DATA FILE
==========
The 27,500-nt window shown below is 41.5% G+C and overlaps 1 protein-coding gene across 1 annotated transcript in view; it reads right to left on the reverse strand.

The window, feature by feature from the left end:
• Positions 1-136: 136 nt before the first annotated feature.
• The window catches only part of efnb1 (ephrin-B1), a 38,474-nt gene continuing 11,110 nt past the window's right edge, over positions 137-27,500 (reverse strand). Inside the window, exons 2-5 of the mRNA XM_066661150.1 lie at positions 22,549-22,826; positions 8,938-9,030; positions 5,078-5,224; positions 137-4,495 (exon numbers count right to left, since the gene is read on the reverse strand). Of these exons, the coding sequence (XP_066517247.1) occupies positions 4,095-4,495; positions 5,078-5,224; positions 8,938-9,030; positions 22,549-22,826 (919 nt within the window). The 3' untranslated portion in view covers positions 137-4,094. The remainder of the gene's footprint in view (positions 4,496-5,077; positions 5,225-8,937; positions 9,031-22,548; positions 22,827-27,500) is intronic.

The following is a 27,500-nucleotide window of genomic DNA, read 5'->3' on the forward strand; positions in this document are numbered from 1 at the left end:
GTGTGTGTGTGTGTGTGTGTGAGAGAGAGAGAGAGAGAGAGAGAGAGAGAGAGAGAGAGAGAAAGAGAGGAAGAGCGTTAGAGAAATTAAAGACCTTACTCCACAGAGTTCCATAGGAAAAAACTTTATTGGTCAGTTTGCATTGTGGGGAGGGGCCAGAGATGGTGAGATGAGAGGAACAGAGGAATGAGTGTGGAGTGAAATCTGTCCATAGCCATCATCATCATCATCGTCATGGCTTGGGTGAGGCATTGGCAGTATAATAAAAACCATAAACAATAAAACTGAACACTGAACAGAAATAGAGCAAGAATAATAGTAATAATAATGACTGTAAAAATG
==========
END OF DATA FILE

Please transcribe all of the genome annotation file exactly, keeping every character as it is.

The 27,500-nt window shown below is 41.5% G+C and overlaps 1 protein-coding gene across 1 annotated transcript in view; it reads right to left on the reverse strand.

The window, feature by feature from the left end:
• Positions 1-136: 136 nt before the first annotated feature.
• The window catches only part of efnb1 (ephrin-B1), a 38,474-nt gene continuing 11,110 nt past the window's right edge, over positions 137-27,500 (reverse strand). Inside the window, exons 2-5 of the mRNA XM_066661150.1 lie at positions 22,549-22,826; positions 8,938-9,030; positions 5,078-5,224; positions 137-4,495 (exon numbers count right to left, since the gene is read on the reverse strand). Of these exons, the coding sequence (XP_066517247.1) occupies positions 4,095-4,495; positions 5,078-5,224; positions 8,938-9,030; positions 22,549-22,826 (919 nt within the window). The 3' untranslated portion in view covers positions 137-4,094. The remainder of the gene's footprint in view (positions 4,496-5,077; positions 5,225-8,937; positions 9,031-22,548; positions 22,827-27,500) is intronic.

The following is a 27,500-nucleotide window of genomic DNA, read 5'->3' on the forward strand; positions in this document are numbered from 1 at the left end:
GTGTGTGTGTGTGTGTGTGTGAGAGAGAGAGAGAGAGAGAGAGAGAGAGAGAGAGAGAGAGAAAGAGAGGAAGAGCGTTAGAGAAATTAAAGACCTTACTCCACAGAGTTCCATAGGAAAAAACTTTATTGGTCAGTTTGCATTGTGGGGAGGGGCCAGAGATGGTGAGATGAGAGGAACAGAGGAATGAGTGTGGAGTGAAATCTGTCCATAGCCATCATCATCATCATCGTCATGGCTTGGGTGAGGCATTGGCAGTATAATAAAAACCATAAACAATAAAACTGAACACTGAACAGAAATAGAGCAAGAATAATAGTAATAATAATGACTGTAAAAATG